Case update (2): Religious discrimination – dress code

discrimination dress codeWhat do we already know?

In our June 2016 Newsletter Case update (2): Religious discrimination – dress code we updated you on Advocate General Kokott’s Opinion in Achbita and another v G4S Secure Solutions NV, available here.

Advocate General Kokott’s Opinion was that employers can prevent female Muslim employees wearing a headscarf at work if the prohibition stems from a general neutrality policy.

In the above case the employer, G4S, had a policy that ’employees are prohibited, in the workplace, from wearing any visible signs of their political, philosophical or religious beliefs and/or from giving expression to any ritual arising from them’. This was viewed by Advocate General Kokott as a blanket ban which applied to all religions equally and had been implemented consistently. There was also an element of neutrality because the rule applied to political and philosophical beliefs, not just religious ones.

What’s new?

A new Opinion has been given by another Advocate General in relation to a ban on wearing headscarves at work.  However, this Advocate General’s Opinion contradicts the Opinion given in Achbita and another v G4S Secure Solutions NV above.

Summary:  Can employers prevent female Muslim employees wearing a headscarf at work?

No, says Advocate General Sharpston in Bougnaoui and another v Micropole SA available here.

Facts:  Ms Bougnaoui, a Muslim woman, worked as a design engineer for Micropole SA, a company operating in France. When she was recruited, Micropole made it clear that, due to the customer-facing nature of her role, she would not be able to wear her headscarf at any time. Following a site visit, a customer complained that Ms Bougnaoui had worn her headscarf and requested that she not do so in future. When Micropole raised this issue with Ms Bougnaoui, she refused to comply with the customer’s wishes and so Micropole dismissed her.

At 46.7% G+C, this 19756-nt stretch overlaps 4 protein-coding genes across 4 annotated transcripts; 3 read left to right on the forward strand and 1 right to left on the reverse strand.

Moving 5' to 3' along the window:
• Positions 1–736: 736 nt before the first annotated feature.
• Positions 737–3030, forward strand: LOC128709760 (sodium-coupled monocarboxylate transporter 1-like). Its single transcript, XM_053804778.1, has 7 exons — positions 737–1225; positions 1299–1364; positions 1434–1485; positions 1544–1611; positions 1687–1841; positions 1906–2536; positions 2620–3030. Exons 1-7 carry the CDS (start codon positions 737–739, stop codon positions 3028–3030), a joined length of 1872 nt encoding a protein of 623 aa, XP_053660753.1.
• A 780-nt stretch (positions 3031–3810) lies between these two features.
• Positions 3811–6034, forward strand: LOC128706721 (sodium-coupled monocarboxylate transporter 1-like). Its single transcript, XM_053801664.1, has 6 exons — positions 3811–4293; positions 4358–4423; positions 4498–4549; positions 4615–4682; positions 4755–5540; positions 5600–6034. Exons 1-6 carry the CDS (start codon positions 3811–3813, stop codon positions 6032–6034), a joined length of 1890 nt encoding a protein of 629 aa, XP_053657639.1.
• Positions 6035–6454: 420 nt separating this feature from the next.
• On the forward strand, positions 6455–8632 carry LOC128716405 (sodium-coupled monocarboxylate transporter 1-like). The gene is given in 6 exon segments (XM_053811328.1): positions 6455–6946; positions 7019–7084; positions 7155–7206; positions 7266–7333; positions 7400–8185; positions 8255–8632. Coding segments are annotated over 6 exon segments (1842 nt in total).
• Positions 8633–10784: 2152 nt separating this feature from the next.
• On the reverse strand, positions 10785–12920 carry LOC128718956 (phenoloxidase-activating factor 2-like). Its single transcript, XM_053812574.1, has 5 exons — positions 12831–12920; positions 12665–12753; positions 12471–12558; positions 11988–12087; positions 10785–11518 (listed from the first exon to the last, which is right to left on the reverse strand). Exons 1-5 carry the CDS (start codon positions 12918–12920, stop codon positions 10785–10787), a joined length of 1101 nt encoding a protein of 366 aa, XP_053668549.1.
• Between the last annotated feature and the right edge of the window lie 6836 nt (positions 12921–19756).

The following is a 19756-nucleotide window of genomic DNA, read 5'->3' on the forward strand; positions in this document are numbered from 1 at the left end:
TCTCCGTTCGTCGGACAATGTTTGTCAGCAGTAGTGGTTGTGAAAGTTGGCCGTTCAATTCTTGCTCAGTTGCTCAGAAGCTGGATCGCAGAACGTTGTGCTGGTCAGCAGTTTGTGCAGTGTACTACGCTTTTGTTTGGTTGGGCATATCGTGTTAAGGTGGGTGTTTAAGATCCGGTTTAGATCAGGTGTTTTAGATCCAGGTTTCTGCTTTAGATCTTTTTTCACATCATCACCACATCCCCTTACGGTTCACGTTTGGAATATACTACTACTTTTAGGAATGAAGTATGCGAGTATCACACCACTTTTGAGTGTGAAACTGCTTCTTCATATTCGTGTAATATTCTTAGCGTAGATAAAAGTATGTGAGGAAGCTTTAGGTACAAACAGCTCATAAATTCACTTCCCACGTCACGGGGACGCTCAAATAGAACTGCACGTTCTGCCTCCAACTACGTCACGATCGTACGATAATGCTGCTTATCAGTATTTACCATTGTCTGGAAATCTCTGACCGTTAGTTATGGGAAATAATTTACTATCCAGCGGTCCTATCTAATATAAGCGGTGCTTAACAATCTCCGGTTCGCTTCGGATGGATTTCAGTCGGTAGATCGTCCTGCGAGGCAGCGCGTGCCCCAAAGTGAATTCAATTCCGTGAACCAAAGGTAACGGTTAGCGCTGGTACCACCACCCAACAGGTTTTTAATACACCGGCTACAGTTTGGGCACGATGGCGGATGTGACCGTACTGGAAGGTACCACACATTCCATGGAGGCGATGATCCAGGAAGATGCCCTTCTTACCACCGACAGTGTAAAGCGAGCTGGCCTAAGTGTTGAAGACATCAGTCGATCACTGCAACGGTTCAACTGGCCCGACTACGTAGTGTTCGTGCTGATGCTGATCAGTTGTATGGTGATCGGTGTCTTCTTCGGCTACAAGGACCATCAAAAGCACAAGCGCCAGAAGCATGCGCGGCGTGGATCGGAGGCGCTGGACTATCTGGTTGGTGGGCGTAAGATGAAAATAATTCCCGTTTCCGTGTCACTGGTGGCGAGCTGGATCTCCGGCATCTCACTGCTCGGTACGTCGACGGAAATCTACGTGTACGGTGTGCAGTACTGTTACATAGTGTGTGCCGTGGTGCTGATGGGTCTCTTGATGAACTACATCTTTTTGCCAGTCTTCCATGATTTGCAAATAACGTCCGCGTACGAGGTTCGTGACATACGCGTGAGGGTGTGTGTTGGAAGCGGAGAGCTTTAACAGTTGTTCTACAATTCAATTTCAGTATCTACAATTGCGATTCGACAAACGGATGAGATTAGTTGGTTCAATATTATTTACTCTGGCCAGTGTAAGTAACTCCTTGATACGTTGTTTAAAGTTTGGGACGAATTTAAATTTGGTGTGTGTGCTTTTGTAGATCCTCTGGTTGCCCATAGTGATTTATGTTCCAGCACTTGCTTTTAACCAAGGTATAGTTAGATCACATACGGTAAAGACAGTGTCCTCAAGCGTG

Ms Bougnaoui claimed religious discrimination before a Parisian labour court. She was unsuccessful and her appeal was dismissed. On further appeal, the Court referred a question to the CJEU (formerly the ECJ), asking whether, on the assumption that Ms Bougnaoui’s treatment was discriminatory, it could be justified as being based on a “genuine occupational requirement”.

Advocate General Sharpston gave her opinion that a workplace ban on employees wearing visible signs of religious belief when in contact with customers is direct discrimination on grounds of religion or belief and that there is no “genuine occupational requirement” justification.

Advocate General Sharpston thought it was difficult to envisage circumstances, other than those related to serious health or safety concerns, in which a blanket ban on wearing visible signs of religious belief could be justified. The hijab did not affect the performance of the employee’s work and the employer in this case appeared to be relying purely on commercial interests based on the preference of its clients.

Furthermore, Advocate General Sharpston thought that if this were to be seen as a case of indirect discrimination, it is unlikely that the requirement would be proportionate. However, this was a question for the national court.

Implications:  Given the two very conflicting opinions given in this case and Achbita (see What do we already know above), the decisions of the CJEU in the two cases will be eagerly awaited.  The CJEU is due to give judgment in both cases towards the end of the year so watch this space…

Of particular interest in this case is that Advocate General Sharpston has sought to widen the concept of direct discrimination to encompass not only less favourable treatment because of a person’s religion, but less favourable treatment because of a person’s manifestation of their religion. This is significant because there is no general defence of objective justification to a claim of direct religious discrimination and would leave UK employers with little or no defence to a claim  in respect of a ban on wearing visible signs of religious belief.